There are numerous ways to display one’s wealth today. You can purchase a yacht. Perhaps, wear diamond rings on all your fingers. Or maybe, use Acqua di Cristallo Tributo a Modigliani as your bathwater. However, in ancient Rome, their way of showing off was by wearing purple, as in color.

Purple-producing mollusks

Bolinus brandaris (Linnaeus, 1758) – purple dye murex snail. James St. JohnCC BY 2.0, via Wikimedia Commons

It’s fairly easy to produce dye nowadays. We have abundant sources for both natural and artificial dyes of any color that our hearts desire. That wasn’t the case in ancient times. All colors were gathered from natural sources like flowers, plants, minerals, even animals. During that time, the only source of purple dye was from Murex. It is a predatory rock snail with a secretion that produces a Tyrian purple color. However, extracting the color from these snails required hard labor. Thousands of these snails had to be collected in the eastern Mediterranean Sea, and then their shells would be crushed to extract the purple-producing mucus and exposed to the sunlight to steep for three days. After that, they will be boiled in vessels for ten days or even longer. The impurities will then be removed before trying and making sure that the color is right. Two hundred fifty thousand of these snails could only produce an ounce of dye. So, a huge number of these mollusks had to be collected to produce enough dye for robes and other clothing items.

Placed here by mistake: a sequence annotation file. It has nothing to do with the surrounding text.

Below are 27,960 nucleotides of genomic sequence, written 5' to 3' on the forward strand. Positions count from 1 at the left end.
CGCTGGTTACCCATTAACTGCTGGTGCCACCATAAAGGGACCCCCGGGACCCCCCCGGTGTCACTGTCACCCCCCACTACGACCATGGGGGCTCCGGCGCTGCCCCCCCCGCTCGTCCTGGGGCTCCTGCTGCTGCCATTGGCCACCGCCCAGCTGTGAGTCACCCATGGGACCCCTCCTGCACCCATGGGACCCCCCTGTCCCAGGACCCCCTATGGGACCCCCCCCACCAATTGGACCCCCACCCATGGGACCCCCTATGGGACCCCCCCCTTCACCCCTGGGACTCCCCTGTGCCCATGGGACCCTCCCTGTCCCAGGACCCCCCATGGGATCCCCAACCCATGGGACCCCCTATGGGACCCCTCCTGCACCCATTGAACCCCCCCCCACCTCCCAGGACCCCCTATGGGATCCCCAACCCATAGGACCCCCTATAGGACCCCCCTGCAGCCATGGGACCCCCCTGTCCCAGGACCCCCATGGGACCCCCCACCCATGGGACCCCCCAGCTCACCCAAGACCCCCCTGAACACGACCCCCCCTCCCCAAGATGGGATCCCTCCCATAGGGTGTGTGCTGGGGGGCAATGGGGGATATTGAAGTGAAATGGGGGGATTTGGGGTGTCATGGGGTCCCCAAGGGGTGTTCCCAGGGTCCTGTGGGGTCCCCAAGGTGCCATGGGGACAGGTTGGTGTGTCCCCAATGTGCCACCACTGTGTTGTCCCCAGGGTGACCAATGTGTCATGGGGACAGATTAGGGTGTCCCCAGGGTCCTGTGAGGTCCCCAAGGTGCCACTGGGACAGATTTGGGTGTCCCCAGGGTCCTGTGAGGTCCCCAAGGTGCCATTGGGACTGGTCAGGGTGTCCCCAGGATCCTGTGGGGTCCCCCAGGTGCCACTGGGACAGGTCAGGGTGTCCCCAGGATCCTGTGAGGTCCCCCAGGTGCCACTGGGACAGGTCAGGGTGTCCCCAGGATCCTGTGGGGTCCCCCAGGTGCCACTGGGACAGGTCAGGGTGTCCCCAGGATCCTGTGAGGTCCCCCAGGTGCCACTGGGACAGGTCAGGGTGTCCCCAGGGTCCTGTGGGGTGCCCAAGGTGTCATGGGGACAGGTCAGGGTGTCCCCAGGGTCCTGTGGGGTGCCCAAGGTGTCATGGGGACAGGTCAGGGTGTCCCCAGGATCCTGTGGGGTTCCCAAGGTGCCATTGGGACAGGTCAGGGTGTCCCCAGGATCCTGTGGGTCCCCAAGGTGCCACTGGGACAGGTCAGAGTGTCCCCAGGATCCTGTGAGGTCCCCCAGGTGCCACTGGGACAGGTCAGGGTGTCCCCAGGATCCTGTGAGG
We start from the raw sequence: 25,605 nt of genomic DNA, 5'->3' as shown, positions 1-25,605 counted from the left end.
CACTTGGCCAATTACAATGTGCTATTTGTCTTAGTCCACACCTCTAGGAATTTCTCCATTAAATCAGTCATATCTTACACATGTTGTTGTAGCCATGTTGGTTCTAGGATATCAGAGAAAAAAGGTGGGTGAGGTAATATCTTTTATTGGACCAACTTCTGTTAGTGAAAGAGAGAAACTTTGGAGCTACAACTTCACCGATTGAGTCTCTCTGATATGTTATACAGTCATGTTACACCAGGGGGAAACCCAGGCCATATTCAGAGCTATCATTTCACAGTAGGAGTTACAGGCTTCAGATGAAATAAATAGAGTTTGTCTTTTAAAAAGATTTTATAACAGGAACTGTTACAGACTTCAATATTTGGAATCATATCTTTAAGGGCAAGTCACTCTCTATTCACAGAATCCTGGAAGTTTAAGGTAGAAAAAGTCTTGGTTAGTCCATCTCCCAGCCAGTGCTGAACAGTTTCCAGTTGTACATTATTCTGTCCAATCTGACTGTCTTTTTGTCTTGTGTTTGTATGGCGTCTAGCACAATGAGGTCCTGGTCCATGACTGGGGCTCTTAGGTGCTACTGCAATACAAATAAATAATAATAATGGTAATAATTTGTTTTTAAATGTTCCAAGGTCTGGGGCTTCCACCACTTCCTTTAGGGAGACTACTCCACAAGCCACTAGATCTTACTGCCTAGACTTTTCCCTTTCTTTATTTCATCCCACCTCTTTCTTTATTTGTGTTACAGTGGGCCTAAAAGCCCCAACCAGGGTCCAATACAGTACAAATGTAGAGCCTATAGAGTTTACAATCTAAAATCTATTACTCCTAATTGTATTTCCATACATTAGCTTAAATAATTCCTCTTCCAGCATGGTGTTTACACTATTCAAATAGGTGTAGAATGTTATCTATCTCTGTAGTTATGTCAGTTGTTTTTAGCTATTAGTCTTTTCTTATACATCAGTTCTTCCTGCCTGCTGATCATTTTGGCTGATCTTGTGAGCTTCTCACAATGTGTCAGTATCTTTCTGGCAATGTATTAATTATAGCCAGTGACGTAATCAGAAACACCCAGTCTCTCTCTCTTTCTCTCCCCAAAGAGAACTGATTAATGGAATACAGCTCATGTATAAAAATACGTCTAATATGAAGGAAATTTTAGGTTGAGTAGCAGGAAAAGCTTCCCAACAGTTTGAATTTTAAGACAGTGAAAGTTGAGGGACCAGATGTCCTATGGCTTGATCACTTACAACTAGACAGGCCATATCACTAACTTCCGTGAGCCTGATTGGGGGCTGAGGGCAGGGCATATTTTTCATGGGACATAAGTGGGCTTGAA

The Color of Wealth

This long labor resulted in a vibrant, long-lasting purple color that gets beautiful as the dyed cloth ages. And, of course, producing a color as rare and complex as this process would demand a price that only royals could afford. The dye became worth its weight in gold. For instance, a pound of purple wool would cost what an average worker earned for a year at that time. Naturally, it became a status symbol. “Born with a silver spoon” today meant someone was born rich. However, during that era, the children of the royals were described as being “born in the purple.”

For centuries, the trade for purple dye was centered in the Phoenician city of Tyre, where Murex was abundant.